LexisLibrary and LexisPSL
Sign up for a free trial today and get full access for a weekTrial
The Home Office has announced that it is extending its definition of domestic violence to include young people aged 16 and 17.
The change to the official definition of domestic violence used across government will aim to increase awareness that young people in this age-group do experience domestic violence and abuse. This follows on from the British Crime Survey for 2009/10 which found that 16-19-year-olds were the group most likely to suffer abuse from a partner.
The current definition of domestic violence is: "any incident of threatening behaviour, violence or abuse [psychological, physical, sexual, financial or emotional] between adults who are or have been intimate partners or family members, regardless of gender or sexuality".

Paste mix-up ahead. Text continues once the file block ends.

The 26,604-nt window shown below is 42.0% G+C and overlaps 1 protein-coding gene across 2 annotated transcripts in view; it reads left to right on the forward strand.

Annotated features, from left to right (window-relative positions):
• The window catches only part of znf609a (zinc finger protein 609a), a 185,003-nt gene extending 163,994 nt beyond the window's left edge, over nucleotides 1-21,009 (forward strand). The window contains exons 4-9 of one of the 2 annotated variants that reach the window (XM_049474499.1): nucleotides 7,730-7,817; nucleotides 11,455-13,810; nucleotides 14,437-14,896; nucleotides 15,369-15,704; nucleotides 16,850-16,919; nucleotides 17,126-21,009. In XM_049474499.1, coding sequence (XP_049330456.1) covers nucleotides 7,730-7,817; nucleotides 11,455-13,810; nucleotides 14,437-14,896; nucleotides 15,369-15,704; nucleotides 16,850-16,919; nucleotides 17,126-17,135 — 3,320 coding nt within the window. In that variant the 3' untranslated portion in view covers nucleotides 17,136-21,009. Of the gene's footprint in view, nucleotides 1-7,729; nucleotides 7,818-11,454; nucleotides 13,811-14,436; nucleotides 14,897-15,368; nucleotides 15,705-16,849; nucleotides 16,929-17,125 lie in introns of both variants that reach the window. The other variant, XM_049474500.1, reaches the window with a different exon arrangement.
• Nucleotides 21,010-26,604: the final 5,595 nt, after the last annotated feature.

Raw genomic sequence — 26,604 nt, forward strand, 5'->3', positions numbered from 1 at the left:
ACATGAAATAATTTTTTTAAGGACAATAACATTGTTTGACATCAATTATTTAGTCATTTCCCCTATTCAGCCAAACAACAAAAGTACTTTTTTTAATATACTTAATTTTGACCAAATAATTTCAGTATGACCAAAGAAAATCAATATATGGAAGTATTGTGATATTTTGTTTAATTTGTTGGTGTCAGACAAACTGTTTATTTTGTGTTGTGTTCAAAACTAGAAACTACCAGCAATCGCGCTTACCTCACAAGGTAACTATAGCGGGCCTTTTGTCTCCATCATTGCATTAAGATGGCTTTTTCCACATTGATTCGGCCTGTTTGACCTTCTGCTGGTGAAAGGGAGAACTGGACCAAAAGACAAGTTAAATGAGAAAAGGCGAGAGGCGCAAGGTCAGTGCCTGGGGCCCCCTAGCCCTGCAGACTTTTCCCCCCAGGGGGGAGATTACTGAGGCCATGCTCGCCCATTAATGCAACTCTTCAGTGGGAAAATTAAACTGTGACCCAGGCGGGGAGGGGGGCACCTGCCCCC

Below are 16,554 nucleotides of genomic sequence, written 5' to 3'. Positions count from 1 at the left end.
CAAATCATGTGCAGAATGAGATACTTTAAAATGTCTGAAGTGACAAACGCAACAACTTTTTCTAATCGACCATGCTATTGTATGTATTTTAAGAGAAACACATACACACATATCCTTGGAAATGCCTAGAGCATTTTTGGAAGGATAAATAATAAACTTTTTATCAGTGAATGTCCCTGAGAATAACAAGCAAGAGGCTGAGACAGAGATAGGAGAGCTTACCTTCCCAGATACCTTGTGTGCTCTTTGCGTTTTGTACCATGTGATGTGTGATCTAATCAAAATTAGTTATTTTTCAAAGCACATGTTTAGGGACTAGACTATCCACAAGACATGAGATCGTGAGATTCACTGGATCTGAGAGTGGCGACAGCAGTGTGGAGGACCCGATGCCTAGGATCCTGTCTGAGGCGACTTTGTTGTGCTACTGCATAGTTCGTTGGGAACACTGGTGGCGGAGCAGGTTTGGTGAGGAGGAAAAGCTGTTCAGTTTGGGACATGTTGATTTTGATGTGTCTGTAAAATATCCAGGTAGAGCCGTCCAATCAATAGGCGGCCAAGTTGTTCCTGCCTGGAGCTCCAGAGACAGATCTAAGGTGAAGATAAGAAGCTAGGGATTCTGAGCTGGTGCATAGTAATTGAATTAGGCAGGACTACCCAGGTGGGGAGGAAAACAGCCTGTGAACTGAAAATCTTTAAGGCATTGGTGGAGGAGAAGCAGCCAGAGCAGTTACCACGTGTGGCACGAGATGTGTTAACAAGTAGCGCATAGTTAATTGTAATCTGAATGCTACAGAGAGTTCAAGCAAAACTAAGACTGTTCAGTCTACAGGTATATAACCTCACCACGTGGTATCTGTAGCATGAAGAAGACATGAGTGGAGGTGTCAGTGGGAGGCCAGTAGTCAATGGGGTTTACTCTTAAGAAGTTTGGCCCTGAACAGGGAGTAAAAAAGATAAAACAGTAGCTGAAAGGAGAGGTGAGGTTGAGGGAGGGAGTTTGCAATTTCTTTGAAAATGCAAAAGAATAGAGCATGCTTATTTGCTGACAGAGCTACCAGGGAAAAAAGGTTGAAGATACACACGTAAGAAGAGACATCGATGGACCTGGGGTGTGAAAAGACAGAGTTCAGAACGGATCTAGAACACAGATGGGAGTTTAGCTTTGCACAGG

This definition is not a statutory or legal definition; therefore, any change to the definition would not mean a change in the law. It is used by Government departments as the police, the Crown Prosecution Service and the UK Border Agency. The new definition will be implemented by March 2013.
In January 2011 the Supreme Court unanimously ruled that domestic violence in homelessness cases can include psychological as well as physical abuse.
A Young People's panel set up by the NSPCC was also launched today. It will help to inform the government's ongoing work to tackle domestic violence.
Home Office Minister for Crime Prevention Jeremy Browne said: "It is vital that victims themselves, and those supporting them, are clear what constitutes abuse so they seek the support they need early on and don't suffer in silence.
"By engaging young people in the decisions that affect them we will improve the services being delivered and ensure communities are working together to challenge and tackle this dreadful form of abuse."
The Red Book is the acknowledged authority on practice and procedure